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Flower inclusions of Canarium (Burseraceae) from Miocene Zhangpu amber (China)

by Simon Beurel, Julien B. Bachelier, Jörg U. Hammel, Gongle Shi, Xieting Wu, Peter Thomas Rühr, Eva-Maria Sadowski in Paleoworld

News vom 17.03.2023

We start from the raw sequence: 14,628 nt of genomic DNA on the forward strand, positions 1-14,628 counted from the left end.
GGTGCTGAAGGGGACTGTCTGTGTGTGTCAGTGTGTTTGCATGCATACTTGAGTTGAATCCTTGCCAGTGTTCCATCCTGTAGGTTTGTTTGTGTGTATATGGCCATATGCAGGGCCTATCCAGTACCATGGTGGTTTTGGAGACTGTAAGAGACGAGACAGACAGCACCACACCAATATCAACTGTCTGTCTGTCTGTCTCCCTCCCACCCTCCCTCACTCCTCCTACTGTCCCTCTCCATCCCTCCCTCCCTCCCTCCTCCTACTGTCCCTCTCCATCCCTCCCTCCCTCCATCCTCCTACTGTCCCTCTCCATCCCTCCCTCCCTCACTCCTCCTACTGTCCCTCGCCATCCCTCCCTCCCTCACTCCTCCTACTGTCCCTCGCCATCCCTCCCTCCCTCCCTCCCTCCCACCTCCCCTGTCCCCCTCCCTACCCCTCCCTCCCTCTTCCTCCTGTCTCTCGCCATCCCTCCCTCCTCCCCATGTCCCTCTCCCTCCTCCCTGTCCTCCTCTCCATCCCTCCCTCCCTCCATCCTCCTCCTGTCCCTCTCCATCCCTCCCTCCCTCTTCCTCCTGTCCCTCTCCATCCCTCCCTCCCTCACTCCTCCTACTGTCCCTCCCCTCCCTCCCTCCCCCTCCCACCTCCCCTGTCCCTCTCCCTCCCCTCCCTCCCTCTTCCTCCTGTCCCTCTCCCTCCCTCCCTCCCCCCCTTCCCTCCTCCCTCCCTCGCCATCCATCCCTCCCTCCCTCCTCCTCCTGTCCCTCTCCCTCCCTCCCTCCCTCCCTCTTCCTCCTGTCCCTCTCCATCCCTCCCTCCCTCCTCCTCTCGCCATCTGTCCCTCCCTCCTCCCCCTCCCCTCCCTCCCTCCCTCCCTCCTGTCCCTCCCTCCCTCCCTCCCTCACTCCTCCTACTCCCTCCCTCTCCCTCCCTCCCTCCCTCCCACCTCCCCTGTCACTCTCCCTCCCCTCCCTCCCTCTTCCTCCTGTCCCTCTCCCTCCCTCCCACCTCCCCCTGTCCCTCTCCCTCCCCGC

Abstract: The Miocene amber from Zhangpu (Fujian Province, southeastern China) has recently displayed a significant palaeobiodiversity with numerous inclusions of insects, fungi, angiosperms as well as a few gastropods and feathers. In this paper, we investigate for the first time flower inclusions from the Zhangpu amber, using synchrotron radiation-based micro-computed tomography (SRμCT). Our results show that both flowers are morphologically bisexual but functionally male, whorled, and trimerous. The perianth is differentiated into a synsepalous calyx and a polypetalous corolla. The obdiplostemonous androecium comprises six connate stamens forming a staminal tube around a fleshy nectary disk and an aborted syncarpous gynoecium with a superior ovary. Both flowers also share a subtending bract, a pair of bracteoles and secretory ducts. We recognize two new fossil species of Canarium, C. wangboi n. sp. and C. leenhoutsii n. sp., distinguished from one another by the shape, length and extent of fusion of the calyx, the shape and length of the corolla, the fusion and length of the staminal tube and the shape of the nectary disk. The genus, which belongs to the Burseraceae family, is nowadays distributed pantropically in the warm regions of Africa, Asia and Northeast Oceania. This study represents the first fossil record of Canarium flowers and gives new insights into the diversity of the Zhangpu amber forest. Moreover, it supports the palaeoenvironmental interpretation of the sedimentary plant fossils deriving from the amber bearing layer, indicating a warm and humid climate in Zhangpu during the Mid-Miocene Climatic Optimum.

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